27 years ago today, my family picked me up from JFK airport and officially adopted me into their lives as their daughter, sister, niece, and granddaughter. I was seven months old, fresh off the plane, and as ready as a baby can be for a new language, new family, and new life. For most of my life, I have celebrated my adoption day as a day of joy, rewatching home movies, and celebrating with my family. But today, I woke up a little shaken, not as ready to celebrate.
Don’t get me wrong. I am beyond grateful for my family and the many ways God provided for me during the first year of my life. But I have to be honest with myself when I find myself struggling as an adoptee. I have to remind myself that adoption exists because brokenness exists, because of cracks in the perfect system God originally designed. Had the world not experienced the Fall, I don’t think adoption would have to exist. But because the world is fallen, we experience separation from God, separation from the world, and separation from each other.
Many compare my adoption to the adoption we all receive into the family of God. And it’s true, there are similarities. I was adopted because of a broken situation; we all are adopted by God because of a broken humanity. We experience adoption into the family of God because we are born apart from God. There is no adoption without first separation. There is no redemption without first brokenness. There is no resurrection without first crucifixion.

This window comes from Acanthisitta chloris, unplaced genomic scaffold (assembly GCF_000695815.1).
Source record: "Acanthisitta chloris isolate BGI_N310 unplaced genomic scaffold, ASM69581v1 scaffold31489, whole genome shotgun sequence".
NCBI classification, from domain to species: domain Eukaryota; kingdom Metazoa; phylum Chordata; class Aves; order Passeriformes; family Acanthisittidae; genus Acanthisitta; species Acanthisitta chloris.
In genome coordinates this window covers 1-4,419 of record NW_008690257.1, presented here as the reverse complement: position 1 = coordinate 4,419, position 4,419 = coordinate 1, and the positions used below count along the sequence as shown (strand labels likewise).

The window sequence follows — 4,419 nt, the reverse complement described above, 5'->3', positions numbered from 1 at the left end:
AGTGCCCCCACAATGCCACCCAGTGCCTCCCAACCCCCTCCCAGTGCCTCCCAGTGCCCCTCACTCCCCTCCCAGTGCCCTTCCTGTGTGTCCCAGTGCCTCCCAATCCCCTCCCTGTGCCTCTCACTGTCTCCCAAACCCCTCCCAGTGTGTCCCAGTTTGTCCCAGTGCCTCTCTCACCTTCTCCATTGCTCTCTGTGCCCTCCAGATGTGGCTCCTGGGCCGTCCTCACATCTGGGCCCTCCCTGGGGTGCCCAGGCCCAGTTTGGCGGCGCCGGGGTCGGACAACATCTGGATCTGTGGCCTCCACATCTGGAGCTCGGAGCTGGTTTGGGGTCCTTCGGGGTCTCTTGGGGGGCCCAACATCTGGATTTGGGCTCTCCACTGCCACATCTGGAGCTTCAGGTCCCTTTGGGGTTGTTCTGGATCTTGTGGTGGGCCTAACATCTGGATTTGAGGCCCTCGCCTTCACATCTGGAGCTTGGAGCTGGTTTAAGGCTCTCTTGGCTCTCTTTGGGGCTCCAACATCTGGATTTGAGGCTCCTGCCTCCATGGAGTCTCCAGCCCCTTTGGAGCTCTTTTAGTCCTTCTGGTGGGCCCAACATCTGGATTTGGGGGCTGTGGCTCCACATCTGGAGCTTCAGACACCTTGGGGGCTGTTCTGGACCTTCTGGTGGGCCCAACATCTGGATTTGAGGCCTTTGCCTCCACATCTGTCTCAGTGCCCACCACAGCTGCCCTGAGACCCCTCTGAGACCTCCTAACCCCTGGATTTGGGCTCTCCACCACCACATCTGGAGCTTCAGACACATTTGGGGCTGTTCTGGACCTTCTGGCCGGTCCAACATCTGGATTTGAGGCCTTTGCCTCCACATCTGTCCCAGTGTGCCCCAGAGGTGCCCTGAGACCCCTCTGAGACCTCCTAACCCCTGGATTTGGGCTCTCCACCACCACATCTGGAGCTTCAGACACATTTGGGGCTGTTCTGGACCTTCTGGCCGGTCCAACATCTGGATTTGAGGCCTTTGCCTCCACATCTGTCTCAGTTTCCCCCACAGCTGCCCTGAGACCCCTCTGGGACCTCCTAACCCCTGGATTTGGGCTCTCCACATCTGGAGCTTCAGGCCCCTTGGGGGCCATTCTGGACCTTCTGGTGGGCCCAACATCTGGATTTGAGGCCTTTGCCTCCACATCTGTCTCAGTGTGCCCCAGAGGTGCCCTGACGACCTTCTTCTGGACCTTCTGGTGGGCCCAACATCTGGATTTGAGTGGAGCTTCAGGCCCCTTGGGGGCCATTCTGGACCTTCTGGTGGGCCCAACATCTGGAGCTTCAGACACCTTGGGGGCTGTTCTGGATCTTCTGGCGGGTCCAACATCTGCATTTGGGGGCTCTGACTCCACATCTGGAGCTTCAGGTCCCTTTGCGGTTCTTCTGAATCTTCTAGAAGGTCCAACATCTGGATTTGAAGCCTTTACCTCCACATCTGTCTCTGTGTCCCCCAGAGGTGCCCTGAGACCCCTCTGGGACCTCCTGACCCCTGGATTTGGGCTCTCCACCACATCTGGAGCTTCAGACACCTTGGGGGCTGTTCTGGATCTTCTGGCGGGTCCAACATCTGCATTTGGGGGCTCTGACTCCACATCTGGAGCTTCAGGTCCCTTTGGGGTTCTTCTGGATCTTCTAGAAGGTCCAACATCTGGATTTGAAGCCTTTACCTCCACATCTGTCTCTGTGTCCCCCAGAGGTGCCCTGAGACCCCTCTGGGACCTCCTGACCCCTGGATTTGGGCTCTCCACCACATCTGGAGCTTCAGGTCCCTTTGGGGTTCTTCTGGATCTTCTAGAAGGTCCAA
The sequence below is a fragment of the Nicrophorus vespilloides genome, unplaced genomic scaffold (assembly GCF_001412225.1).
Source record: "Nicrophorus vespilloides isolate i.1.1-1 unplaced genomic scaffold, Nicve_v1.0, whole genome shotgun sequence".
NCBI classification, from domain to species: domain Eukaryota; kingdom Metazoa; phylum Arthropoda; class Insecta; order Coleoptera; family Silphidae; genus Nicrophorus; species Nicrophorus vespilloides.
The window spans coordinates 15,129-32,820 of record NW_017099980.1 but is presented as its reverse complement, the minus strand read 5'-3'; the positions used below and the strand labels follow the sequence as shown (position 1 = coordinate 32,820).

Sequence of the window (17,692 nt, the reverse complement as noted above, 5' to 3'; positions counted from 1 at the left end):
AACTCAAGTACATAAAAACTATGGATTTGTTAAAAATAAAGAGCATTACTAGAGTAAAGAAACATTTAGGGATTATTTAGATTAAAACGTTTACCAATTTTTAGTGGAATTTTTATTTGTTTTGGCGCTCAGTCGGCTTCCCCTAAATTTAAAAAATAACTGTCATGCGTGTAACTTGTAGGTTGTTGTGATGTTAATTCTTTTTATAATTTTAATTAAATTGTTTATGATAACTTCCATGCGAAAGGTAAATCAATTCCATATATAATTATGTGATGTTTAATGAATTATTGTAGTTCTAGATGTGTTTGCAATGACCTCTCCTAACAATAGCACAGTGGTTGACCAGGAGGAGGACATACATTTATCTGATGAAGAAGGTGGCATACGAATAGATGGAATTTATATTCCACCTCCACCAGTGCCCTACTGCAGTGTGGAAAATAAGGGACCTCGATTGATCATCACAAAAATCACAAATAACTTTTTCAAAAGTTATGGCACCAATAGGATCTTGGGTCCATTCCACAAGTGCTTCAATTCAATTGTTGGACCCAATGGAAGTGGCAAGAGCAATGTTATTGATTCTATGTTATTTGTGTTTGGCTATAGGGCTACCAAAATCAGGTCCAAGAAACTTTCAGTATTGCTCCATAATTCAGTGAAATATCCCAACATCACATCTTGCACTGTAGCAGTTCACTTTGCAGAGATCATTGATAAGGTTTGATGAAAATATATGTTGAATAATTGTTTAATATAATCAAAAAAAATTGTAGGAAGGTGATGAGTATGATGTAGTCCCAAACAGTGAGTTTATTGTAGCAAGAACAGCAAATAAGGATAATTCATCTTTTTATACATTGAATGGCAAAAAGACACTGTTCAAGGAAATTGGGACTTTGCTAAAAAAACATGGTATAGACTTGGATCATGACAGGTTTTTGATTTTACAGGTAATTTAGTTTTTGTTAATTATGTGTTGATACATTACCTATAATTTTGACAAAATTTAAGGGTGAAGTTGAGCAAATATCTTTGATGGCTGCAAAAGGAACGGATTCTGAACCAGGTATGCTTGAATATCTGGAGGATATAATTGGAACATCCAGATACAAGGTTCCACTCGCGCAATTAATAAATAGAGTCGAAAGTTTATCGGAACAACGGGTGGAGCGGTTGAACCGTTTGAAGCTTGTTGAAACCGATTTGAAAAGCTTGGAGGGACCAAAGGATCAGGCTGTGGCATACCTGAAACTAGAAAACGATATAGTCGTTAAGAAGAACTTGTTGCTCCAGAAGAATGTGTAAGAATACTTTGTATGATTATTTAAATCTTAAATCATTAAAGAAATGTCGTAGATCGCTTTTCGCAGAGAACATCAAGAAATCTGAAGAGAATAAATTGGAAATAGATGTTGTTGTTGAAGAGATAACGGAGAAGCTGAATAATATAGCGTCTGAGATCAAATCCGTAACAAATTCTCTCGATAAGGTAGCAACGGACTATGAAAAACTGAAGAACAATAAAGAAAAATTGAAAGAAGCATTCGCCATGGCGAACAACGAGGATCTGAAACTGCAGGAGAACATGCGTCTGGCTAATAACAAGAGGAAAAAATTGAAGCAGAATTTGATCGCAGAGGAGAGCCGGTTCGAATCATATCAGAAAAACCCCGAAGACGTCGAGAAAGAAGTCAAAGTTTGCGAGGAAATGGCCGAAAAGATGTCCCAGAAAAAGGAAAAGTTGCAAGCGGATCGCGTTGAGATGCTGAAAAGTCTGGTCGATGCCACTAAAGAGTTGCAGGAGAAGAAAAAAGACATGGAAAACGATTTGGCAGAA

But the difference between earthly adoption and heavenly adoption is significant and often overlooked. With my adoption, I was separated from my birth family, my heritage, and my country of origin. With spiritual adoption, we are separated from sin and our old life. When my adoption gets compared to spiritual adoption, it subconsciously teaches me that my old life is bad. Everything associated with my life before January 21, 1988 is bad – my heritage and home country and even my race should be completely left behind so I can fully embrace the new life. The metaphor can even be stretched to tell me that I should be praying to God, asking him to remove my sinful yearnings for my old life. I mean, I was rescued out of the pits, people! Who would ever want to go back there?
The truth is, most people who have made that reference are well-meaning and hoping to relate to me in some way. “You’ve been adopted, me too! We are all adopted in the family of God! Isn’t it amazing?” And yes, it is amazing. It is a gift. But while there are similarities between the two adoption narratives, the metaphor is not consistent, and therefore not always helpful.
I don’t have the answers. I don’t have any solutions. I’ve really only just begun processing my adoption story and its impact on my life and ministry. But what I do know is that I serve an amazing God who loves me completely. I know that I have a loving family who calls me their own. I know that I have been called to a lifelong journey of partnering with Jesus in his mission to bring full restoration to a broken world. And I know that brokenness is not fixed easily and that it takes a lot of time, effort, and intentionality. May I be a person who takes the time, who puts in the effort, and who lives intentionally for the glory of His Kingdom.